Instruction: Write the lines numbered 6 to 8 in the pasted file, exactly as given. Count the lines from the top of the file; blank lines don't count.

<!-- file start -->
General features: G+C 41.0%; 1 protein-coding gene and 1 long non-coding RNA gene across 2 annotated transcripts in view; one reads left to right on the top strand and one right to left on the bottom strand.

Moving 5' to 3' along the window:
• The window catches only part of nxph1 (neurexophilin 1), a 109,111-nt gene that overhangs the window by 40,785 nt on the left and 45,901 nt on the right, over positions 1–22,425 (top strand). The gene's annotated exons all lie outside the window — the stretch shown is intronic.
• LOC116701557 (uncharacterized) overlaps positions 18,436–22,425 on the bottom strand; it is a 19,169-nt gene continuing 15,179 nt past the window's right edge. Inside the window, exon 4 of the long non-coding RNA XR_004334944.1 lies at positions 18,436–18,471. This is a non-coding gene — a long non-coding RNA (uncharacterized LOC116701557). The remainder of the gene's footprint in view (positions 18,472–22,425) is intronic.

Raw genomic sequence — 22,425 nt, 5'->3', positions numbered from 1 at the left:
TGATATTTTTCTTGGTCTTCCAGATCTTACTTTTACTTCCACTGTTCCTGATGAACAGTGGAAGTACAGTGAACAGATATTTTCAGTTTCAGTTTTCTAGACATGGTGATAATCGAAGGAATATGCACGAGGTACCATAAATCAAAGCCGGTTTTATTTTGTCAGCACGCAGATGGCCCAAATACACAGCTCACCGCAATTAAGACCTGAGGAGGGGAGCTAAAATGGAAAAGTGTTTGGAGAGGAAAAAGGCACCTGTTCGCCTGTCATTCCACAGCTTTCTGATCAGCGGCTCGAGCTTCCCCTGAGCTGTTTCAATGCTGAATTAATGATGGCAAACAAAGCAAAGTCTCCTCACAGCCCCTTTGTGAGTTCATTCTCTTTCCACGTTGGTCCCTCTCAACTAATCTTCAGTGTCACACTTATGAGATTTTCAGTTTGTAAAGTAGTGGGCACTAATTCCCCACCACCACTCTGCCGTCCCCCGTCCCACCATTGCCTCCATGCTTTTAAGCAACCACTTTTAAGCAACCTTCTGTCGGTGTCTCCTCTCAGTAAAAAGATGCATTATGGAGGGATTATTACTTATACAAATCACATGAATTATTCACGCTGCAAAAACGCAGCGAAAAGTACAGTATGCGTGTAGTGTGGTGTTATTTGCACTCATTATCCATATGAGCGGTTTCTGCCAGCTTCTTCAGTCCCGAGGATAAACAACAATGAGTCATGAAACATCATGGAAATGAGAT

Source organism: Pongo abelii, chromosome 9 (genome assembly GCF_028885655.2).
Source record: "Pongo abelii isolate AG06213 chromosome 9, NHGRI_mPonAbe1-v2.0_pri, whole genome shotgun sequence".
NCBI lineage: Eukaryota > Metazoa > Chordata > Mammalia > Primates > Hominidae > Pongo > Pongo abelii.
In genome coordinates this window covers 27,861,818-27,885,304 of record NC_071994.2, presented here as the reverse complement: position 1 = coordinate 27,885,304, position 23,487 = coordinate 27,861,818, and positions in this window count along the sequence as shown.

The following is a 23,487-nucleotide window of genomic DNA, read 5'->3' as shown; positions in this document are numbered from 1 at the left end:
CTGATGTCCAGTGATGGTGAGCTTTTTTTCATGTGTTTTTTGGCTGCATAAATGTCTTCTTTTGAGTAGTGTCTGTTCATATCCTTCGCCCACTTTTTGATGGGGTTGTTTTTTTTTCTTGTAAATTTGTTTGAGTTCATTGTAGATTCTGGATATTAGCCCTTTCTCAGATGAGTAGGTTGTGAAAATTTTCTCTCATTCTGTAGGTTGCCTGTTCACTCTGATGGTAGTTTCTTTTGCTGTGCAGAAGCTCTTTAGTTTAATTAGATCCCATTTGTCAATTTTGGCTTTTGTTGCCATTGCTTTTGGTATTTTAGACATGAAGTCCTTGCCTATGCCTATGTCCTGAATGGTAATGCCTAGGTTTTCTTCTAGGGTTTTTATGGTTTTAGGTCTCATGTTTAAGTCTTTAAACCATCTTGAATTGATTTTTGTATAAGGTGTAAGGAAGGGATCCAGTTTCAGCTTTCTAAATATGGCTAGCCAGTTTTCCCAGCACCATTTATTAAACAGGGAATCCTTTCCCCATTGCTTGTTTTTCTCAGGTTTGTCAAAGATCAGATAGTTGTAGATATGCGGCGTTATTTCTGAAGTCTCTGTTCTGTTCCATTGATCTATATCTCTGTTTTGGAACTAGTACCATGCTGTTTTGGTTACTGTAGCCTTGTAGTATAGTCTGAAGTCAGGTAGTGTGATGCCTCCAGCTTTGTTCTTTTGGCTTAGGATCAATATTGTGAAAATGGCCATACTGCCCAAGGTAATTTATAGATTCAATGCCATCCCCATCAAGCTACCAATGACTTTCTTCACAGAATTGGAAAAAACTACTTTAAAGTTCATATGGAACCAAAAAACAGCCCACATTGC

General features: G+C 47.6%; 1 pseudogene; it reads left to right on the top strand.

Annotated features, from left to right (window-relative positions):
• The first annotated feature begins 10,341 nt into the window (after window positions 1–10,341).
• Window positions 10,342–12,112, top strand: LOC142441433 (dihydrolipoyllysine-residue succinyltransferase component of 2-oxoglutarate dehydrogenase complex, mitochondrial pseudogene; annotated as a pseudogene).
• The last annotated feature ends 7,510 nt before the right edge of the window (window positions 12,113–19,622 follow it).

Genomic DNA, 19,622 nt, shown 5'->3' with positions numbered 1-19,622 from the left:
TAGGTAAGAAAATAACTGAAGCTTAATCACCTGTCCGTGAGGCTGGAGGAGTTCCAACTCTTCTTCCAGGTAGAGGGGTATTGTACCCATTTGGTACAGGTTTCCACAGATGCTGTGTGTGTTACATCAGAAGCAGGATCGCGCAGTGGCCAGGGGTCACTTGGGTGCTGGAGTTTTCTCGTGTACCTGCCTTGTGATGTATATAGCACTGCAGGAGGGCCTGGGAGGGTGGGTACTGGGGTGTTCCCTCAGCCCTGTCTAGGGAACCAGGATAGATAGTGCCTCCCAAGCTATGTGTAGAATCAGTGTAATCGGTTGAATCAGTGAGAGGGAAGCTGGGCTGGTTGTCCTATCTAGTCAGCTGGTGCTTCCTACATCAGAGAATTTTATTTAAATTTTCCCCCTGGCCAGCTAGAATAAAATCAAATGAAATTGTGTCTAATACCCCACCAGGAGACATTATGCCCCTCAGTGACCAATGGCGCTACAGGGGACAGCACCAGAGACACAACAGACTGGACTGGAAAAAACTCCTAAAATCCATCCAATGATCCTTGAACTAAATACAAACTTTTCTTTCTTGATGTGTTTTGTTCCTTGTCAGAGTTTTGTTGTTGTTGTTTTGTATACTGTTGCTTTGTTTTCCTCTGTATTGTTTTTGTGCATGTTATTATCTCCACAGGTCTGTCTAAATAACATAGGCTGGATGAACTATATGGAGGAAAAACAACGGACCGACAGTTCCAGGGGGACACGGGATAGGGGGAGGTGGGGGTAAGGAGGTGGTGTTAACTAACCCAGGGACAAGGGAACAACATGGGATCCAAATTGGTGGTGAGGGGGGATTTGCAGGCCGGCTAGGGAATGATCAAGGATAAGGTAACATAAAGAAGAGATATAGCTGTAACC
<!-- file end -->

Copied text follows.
TGATATTTTTCTTGGTCTTCCAGATCTTACTTTTACTTCCACTGTTCCTGATGAACAGTGGAAGTACAGTGAACAGATATTTTCAGTTTCAGTTTTCTAGACATGGTGATAATCGAAGGAATATGCACGAGGTACCATAAATCAAAGCCGGTTTTATTTTGTCAGCACGCAGATGGCCCAAATACACAGCTCACCGCAATTAAGACCTGAGGAGGGGAGCTAAAATGGAAAAGTGTTTGGAGAGGAAAAAGGCACCTGTTCGCCTGTCATTCCACAGCTTTCTGATCAGCGGCTCGAGCTTCCCCTGAGCTGTTTCAATGCTGAATTAATGATGGCAAACAAAGCAAAGTCTCCTCACAGCCCCTTTGTGAGTTCATTCTCTTTCCACGTTGGTCCCTCTCAACTAATCTTCAGTGTCACACTTATGAGATTTTCAGTTTGTAAAGTAGTGGGCACTAATTCCCCACCACCACTCTGCCGTCCCCCGTCCCACCATTGCCTCCATGCTTTTAAGCAACCACTTTTAAGCAACCTTCTGTCGGTGTCTCCTCTCAGTAAAAAGATGCATTATGGAGGGATTATTACTTATACAAATCACATGAATTATTCACGCTGCAAAAACGCAGCGAAAAGTACAGTATGCGTGTAGTGTGGTGTTATTTGCACTCATTATCCATATGAGCGGTTTCTGCCAGCTTCTTCAGTCCCGAGGATAAACAACAATGAGTCATGAAACATCATGGAAATGAGAT

Source organism: Pongo abelii, chromosome 9 (genome assembly GCF_028885655.2).
Source record: "Pongo abelii isolate AG06213 chromosome 9, NHGRI_mPonAbe1-v2.0_pri, whole genome shotgun sequence".